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Journalist Roger Schuler forced to delete blog post to get out of jail

Getting out of jail is as easy as a few mouse clicks.


Kevin Collier


An Alabama citizen journalist has finally secured his freedom, having complied with a court order to delete a number of offending blog posts.

It only took five months, and a little help from his wife.

Since 2007, Roger Schuler has blogged as The Legal Schnauzer, documenting both his own legal troubles and making claims of corruption and conspiracy about local politicians. He finally hit a nerve in January 2013, when he began writing that Robert Riley, Jr., son of the former Alabama Governor Bob Riley, had impregnated lobbyist Liberty Duke and paid for her abortion. That prompted a series of court battles: Duke swore she’d never been alone with Riley; Riley successfully sued Schuler and his wife, Carol, for defamation.

A judge ruled Schuler must delete his posts about Riley and Duke. He didn’t, which led to an almost comical attempt to serve him. First, court officials came to his house to serve him papers, but he refused to answer the door, so they left. In an interview with the New York Times, Carol Schuler said a police officer then pulled them over for allegedly running a stop sign and handed them court papers, but that they refused to accept that method of delivery, throwing them out the car window as they drove away. Finally, on Oct. 23, police arrested Schuler at home and took him to Shelby County Jail.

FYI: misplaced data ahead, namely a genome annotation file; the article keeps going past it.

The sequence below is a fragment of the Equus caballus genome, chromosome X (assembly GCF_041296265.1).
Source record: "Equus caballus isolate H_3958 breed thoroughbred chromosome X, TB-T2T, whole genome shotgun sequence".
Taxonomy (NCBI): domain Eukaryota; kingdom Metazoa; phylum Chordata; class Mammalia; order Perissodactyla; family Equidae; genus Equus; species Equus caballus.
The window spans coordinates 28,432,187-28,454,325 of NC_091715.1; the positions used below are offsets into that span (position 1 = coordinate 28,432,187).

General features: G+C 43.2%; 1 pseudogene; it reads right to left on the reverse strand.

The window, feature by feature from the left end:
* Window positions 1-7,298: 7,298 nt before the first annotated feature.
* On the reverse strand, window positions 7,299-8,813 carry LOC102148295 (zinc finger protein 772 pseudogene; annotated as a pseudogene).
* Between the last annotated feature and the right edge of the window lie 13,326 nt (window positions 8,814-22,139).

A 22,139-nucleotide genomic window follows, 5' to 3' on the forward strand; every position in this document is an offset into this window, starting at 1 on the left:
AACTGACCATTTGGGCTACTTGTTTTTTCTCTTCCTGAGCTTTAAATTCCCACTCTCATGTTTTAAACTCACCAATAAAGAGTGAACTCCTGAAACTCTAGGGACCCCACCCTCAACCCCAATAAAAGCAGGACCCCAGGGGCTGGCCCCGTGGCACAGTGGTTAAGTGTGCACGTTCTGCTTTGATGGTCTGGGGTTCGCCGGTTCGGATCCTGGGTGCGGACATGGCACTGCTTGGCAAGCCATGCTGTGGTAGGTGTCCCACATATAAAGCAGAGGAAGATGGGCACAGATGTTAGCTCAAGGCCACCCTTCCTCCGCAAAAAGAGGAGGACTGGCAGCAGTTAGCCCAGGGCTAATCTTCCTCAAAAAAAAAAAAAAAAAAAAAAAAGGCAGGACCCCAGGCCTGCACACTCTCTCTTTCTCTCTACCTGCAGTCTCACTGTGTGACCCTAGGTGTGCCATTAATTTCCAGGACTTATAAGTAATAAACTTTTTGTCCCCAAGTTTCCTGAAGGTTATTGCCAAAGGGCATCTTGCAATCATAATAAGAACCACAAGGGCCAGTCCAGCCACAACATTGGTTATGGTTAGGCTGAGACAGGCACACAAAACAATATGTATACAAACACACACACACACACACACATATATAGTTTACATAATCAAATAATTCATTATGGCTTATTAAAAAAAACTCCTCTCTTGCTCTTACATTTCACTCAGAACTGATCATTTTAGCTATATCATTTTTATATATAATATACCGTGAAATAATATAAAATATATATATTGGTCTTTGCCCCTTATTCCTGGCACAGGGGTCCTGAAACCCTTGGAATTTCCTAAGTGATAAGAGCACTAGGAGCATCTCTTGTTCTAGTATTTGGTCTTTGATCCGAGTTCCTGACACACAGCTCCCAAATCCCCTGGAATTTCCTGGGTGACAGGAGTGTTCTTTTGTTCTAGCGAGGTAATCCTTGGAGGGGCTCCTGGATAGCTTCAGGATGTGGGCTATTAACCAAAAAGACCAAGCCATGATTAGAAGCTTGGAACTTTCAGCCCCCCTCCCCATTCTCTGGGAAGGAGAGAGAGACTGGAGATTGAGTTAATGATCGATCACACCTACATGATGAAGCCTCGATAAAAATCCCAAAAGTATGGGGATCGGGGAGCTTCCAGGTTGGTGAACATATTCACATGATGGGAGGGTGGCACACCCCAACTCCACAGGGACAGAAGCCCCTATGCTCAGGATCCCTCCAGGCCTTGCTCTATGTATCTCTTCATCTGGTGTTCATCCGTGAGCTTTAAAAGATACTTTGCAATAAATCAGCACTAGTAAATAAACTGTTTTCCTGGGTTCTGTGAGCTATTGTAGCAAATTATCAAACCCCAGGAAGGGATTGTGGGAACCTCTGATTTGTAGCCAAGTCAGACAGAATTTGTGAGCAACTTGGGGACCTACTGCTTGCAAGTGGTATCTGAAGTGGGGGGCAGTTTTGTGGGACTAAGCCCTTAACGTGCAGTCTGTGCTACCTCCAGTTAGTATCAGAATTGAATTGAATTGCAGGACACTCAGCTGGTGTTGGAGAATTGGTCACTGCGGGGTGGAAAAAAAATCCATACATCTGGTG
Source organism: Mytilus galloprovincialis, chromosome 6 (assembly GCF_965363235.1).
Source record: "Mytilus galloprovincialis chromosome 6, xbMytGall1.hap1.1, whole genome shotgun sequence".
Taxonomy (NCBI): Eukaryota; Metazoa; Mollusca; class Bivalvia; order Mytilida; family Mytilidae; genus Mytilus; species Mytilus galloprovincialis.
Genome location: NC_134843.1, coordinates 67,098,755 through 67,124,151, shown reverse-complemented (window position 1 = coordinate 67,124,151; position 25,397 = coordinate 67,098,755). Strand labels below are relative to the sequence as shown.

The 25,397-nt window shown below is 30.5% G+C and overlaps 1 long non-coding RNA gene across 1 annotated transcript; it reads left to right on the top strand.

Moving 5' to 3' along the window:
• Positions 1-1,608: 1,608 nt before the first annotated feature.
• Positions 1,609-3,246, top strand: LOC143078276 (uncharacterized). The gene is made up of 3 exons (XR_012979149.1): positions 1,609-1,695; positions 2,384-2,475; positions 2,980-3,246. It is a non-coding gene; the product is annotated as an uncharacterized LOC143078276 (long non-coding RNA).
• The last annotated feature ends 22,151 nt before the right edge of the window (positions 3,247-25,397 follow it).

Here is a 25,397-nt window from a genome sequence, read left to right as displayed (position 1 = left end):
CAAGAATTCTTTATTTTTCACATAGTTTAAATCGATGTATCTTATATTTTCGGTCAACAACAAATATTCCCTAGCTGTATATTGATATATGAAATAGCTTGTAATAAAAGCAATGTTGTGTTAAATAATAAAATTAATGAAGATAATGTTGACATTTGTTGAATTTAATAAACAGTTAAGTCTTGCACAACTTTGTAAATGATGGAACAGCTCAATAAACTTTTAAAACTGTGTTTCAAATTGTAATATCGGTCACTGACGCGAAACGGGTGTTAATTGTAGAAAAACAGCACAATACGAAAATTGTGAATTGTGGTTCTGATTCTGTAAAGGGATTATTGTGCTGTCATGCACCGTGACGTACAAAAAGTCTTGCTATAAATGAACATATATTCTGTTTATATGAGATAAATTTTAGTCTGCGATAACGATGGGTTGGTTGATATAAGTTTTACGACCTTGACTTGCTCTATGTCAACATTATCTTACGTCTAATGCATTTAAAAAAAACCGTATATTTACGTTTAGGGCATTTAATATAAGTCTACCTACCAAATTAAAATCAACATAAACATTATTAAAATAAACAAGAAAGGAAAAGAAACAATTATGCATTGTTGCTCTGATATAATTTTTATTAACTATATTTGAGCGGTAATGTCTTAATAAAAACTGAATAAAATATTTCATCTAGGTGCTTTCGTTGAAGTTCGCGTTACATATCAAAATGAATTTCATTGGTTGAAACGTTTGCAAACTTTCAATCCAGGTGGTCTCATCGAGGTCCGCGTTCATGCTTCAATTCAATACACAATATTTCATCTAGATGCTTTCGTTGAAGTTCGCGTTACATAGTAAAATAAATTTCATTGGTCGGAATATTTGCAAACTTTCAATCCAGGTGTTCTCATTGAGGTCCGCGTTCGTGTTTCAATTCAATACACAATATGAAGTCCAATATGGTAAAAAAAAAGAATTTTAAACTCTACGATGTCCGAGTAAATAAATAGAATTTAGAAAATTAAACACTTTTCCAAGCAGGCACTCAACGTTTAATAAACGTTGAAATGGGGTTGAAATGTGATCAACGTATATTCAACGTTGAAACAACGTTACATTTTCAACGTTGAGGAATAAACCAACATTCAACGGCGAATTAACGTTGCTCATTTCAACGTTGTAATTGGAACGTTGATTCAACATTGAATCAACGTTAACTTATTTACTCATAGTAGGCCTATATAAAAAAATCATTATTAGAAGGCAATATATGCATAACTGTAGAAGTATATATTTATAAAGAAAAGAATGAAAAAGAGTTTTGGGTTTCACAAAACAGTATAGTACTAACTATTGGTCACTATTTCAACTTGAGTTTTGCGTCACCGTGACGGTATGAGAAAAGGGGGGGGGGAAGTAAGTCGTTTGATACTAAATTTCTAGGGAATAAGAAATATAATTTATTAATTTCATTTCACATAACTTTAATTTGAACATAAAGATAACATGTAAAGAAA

That made Roger Schuler, by the Committee to Protect Journalists’ count, the only imprisoned journalist in the western hemisphere.

Circuit Court Judge Claud D. Neilson finally released Schuler March 26, citing the fact that Carol “has removed most of the subject matter of the injunction from the Legal Schnauzer blog,” satisfying his original order.

Taking back the blogger’s throne, Schuler wrote Thursday that Judge Neilson had put him in an almost Kafkaesque position.

“In jail, with no access to a computer or the Web, I was not physically capable of complying with the court’s order,” Schuler wrote. He also thanked his wife for finally deleting the posts.

It’s not immediately clear what Schuler’s next step will be, or whether he will continue to report on Alabama politicians. In another blog post, he lamented that “removal of the Web items was not our desired outcome.” He did not immediately respond to the Daily Dot’s question of whether he still intended to bring charges against Neilson, as he told the Times he planned to do in January.

Photo via Shelby County Jail. Remix by Fernando Alfonso III

The Daily Dot